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In Canada’s Oilpatch, Minimal Drilling Despite High Prices

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Net-zero by 2050 and Bill C-69 putting a damper on investment, says chair of World Petroleum Council-Canada

Although companies and provincial royalties are poised to break records, high oil prices have inspired only moderate enthusiasm in Canada’s oilpatch, and new drilling will be minimal.

ARC Energy Research Institute estimates that for the Edmonton Par oil benchmark, the average price of a barrel will be $122.64 this year—nearly twice the average price of $62.42 in 2017. Yet, although over 7,000 wells were drilled that year, only just over 6,000 are expected to be drilled in 2022.

Kevin Birn, a North America crude oil market analyst for S&P Global Commodity Insights, says enthusiasm in the energy sector is subdued.

“Things are better, but it’s almost like no one’s excited either. … The booms of the past are gone in comparison to the prices we’re seeing and the activity. It’s just not there,” Birn said in an interview.

“It’s a moderated, responsible pace of growth. There is also headwinds here. There’s inflationary pressure that’s going to drive the cost of drilling up as well, which reduces the attractiveness of doing that.”

In the early part of the decade through 2016, energy companies spent more on drilling and exploration than they made in profits, and Birn says that can’t last forever.

“The conversations between the investors and the companies became such that you need to focus on capital discipline, capital efficiency, driving down debt, improving your margins, and returning that value to me as your investor,” he said.

“You’re seeing share buybacks and tax dividends and special dividends and discretionary buybacks, and you’re seeing them being rewarded, frankly.”

ARC expects oil and gas companies to earn a record $242.1 billion in revenue in 2022. General and administrative costs along with payment of royalties and taxes will still leave $146.8 billion cash flow. With capital expenditures expected to be $42.2 billion, the industry will still make more than $100 billion this calendar year.

However, that money may not be worth what it used to be.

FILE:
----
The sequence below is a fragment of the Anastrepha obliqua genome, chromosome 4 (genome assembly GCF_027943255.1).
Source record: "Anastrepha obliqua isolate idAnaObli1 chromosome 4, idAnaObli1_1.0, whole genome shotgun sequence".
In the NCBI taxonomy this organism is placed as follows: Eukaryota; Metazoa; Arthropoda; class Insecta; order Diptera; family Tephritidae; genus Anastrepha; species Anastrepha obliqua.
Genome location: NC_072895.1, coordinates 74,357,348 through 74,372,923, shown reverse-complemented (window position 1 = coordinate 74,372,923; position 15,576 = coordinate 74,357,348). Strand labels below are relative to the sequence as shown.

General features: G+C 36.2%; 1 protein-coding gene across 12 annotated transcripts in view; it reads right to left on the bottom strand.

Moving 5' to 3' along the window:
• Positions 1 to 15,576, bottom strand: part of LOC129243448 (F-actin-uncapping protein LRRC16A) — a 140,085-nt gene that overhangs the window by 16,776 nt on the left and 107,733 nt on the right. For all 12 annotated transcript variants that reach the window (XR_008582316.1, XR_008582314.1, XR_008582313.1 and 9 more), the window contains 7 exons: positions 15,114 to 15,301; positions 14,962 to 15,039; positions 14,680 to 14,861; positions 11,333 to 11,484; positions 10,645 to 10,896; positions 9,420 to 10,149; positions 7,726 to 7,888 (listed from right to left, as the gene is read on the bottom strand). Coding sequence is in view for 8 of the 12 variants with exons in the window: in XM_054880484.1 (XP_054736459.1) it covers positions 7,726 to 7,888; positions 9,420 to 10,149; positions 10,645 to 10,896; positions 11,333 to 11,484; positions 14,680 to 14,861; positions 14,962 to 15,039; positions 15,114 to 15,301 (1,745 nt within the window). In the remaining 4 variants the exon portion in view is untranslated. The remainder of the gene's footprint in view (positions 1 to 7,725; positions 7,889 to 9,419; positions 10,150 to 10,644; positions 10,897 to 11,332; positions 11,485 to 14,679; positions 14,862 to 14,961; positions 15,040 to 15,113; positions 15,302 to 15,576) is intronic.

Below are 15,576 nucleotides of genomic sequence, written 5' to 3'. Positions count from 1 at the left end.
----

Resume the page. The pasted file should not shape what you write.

“The labour market is tight. People got laid off, and they went off to do something else to feed their families, right? The equipment they had, some of that got transferred across the border because the activity was better,” Birn said.

Disincentives

Richard Masson, chair of the World Petroleum Council-Canada, says there is “pretty epic” money in the oilpatch now, but the drive to reach net-zero by 2050 has undermined investment dollars and the willingness of people to keep careers in the sector.

“A lot of people feel like they’ve been burned by this industry before. It’s such a cyclical industry,” Masson told The Epoch Times.

He said the narrative that oil doesn’t have a long-term future “has gained a lot of ground in the last while, and so people who’ve gone into other industries, it’s not so easy for them to say, ‘Well, maybe I’ll go back and bet on the future of oil.’”

“I think oil has a long-term future because I just don’t think the transition [to alternatives] is going to happen easily,” he adds. “But for people who are betting their living on it, this narrative makes a difference.”

Masson says because most oil production is not coming from new wells, Alberta is earning its maximum royalty of 40 percent on most oil production. Alberta royalties from oil and gas are expected to be $24 billion this year, crushing the former record of $14.35 billion in 200506. Saskatchewan expects $867.5 million from its royalties for the 2022–23 fiscal year. B.C. is moving to a new oil and gas royalty regime that will tax producers at around the same rates as Alberta, and it estimates that the new system will boost revenue for the province by $200 million a year.

Despite the value of oil and gas to public coffers, Masson says the federal government has created uncertainty with its regulatory process, which has further undermined investment.

“Even under the old system, getting new activity permitted was very difficult, so it would take two or three years for an oilsands project to get a permit. Or pipelines—we know what happened with Northern Gateway and Energy East. Those things took years and then died anyways,” he said.

“The new [Impact] Assessment Act, Bill C-69, we don’t even know how that works because nobody’s really tried it with a new project yet. Now we have a bunch of uncertainty because the new process hasn’t been tested, which is going to make it probably even worse than it would have been.”

Masson says energy efficiency has flatlined domestic demand and investors are wary of increasing oil production without a reasonable chance they can export it abroad. Billions of dollars were lost to investors due to the cancellation of Northern Gateway, Energy East, and Keystone XL, and companies might not try again without taxpayers backing them up.

“Building an oil pipeline now in North America would appear to be one of the riskiest things a company could ever do. It’s very likely that if anybody wanted to build a pipeline, it would have to take a government guarantee [on] a return right off the top,” he said.

“The track record is so poor on government approvals and on cost that I can’t imagine a company wanting to take that on.”

Lee Harding

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Lee Harding is a journalist and think tank researcher based in Saskatchewan, and a contributor to The Epoch Times.

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